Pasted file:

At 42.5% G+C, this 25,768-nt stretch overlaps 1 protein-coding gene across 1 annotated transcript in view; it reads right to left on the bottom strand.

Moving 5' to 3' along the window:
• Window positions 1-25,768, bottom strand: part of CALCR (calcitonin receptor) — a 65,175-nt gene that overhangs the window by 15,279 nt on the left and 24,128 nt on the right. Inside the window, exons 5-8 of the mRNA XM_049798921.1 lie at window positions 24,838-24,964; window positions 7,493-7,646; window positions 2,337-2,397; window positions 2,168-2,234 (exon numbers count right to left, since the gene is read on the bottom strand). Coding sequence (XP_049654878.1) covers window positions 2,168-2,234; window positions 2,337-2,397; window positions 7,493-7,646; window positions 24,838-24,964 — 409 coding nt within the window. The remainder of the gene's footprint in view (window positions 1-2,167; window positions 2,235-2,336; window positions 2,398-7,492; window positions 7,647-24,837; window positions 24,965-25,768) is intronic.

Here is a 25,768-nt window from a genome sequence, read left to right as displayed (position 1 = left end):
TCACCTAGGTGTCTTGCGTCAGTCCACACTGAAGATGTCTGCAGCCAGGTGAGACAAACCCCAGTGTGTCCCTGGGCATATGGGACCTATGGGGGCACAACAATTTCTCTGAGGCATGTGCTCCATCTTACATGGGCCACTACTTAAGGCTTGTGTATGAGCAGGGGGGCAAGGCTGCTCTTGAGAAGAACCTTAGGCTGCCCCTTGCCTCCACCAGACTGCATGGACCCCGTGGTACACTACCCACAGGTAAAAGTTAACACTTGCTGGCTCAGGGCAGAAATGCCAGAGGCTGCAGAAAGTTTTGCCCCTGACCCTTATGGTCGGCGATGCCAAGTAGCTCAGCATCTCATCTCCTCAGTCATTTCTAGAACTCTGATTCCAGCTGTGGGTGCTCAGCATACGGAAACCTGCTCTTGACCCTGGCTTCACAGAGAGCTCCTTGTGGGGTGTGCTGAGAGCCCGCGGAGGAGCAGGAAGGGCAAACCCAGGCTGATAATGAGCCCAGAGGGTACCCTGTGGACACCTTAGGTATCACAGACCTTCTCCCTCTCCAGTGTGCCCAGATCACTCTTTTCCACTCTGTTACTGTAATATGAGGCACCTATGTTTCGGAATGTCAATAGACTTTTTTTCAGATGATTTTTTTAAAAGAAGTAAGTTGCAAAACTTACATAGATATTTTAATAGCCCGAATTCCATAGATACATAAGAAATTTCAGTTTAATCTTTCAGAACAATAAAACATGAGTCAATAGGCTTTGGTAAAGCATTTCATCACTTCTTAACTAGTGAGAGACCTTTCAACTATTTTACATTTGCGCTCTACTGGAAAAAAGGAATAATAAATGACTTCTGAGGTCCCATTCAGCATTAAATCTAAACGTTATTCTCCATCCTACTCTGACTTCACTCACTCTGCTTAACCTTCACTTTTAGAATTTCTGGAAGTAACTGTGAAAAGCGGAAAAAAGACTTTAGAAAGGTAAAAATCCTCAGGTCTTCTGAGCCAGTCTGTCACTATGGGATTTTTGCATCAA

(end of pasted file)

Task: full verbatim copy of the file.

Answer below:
At 42.5% G+C, this 25,768-nt stretch overlaps 1 protein-coding gene across 1 annotated transcript in view; it reads right to left on the bottom strand.

Moving 5' to 3' along the window:
• Window positions 1-25,768, bottom strand: part of CALCR (calcitonin receptor) — a 65,175-nt gene that overhangs the window by 15,279 nt on the left and 24,128 nt on the right. Inside the window, exons 5-8 of the mRNA XM_049798921.1 lie at window positions 24,838-24,964; window positions 7,493-7,646; window positions 2,337-2,397; window positions 2,168-2,234 (exon numbers count right to left, since the gene is read on the bottom strand). Coding sequence (XP_049654878.1) covers window positions 2,168-2,234; window positions 2,337-2,397; window positions 7,493-7,646; window positions 24,838-24,964 — 409 coding nt within the window. The remainder of the gene's footprint in view (window positions 1-2,167; window positions 2,235-2,336; window positions 2,398-7,492; window positions 7,647-24,837; window positions 24,965-25,768) is intronic.

Here is a 25,768-nt window from a genome sequence, read left to right as displayed (position 1 = left end):
TCACCTAGGTGTCTTGCGTCAGTCCACACTGAAGATGTCTGCAGCCAGGTGAGACAAACCCCAGTGTGTCCCTGGGCATATGGGACCTATGGGGGCACAACAATTTCTCTGAGGCATGTGCTCCATCTTACATGGGCCACTACTTAAGGCTTGTGTATGAGCAGGGGGGCAAGGCTGCTCTTGAGAAGAACCTTAGGCTGCCCCTTGCCTCCACCAGACTGCATGGACCCCGTGGTACACTACCCACAGGTAAAAGTTAACACTTGCTGGCTCAGGGCAGAAATGCCAGAGGCTGCAGAAAGTTTTGCCCCTGACCCTTATGGTCGGCGATGCCAAGTAGCTCAGCATCTCATCTCCTCAGTCATTTCTAGAACTCTGATTCCAGCTGTGGGTGCTCAGCATACGGAAACCTGCTCTTGACCCTGGCTTCACAGAGAGCTCCTTGTGGGGTGTGCTGAGAGCCCGCGGAGGAGCAGGAAGGGCAAACCCAGGCTGATAATGAGCCCAGAGGGTACCCTGTGGACACCTTAGGTATCACAGACCTTCTCCCTCTCCAGTGTGCCCAGATCACTCTTTTCCACTCTGTTACTGTAATATGAGGCACCTATGTTTCGGAATGTCAATAGACTTTTTTTCAGATGATTTTTTTAAAAGAAGTAAGTTGCAAAACTTACATAGATATTTTAATAGCCCGAATTCCATAGATACATAAGAAATTTCAGTTTAATCTTTCAGAACAATAAAACATGAGTCAATAGGCTTTGGTAAAGCATTTCATCACTTCTTAACTAGTGAGAGACCTTTCAACTATTTTACATTTGCGCTCTACTGGAAAAAAGGAATAATAAATGACTTCTGAGGTCCCATTCAGCATTAAATCTAAACGTTATTCTCCATCCTACTCTGACTTCACTCACTCTGCTTAACCTTCACTTTTAGAATTTCTGGAAGTAACTGTGAAAAGCGGAAAAAAGACTTTAGAAAGGTAAAAATCCTCAGGTCTTCTGAGCCAGTCTGTCACTATGGGATTTTTGCATCAA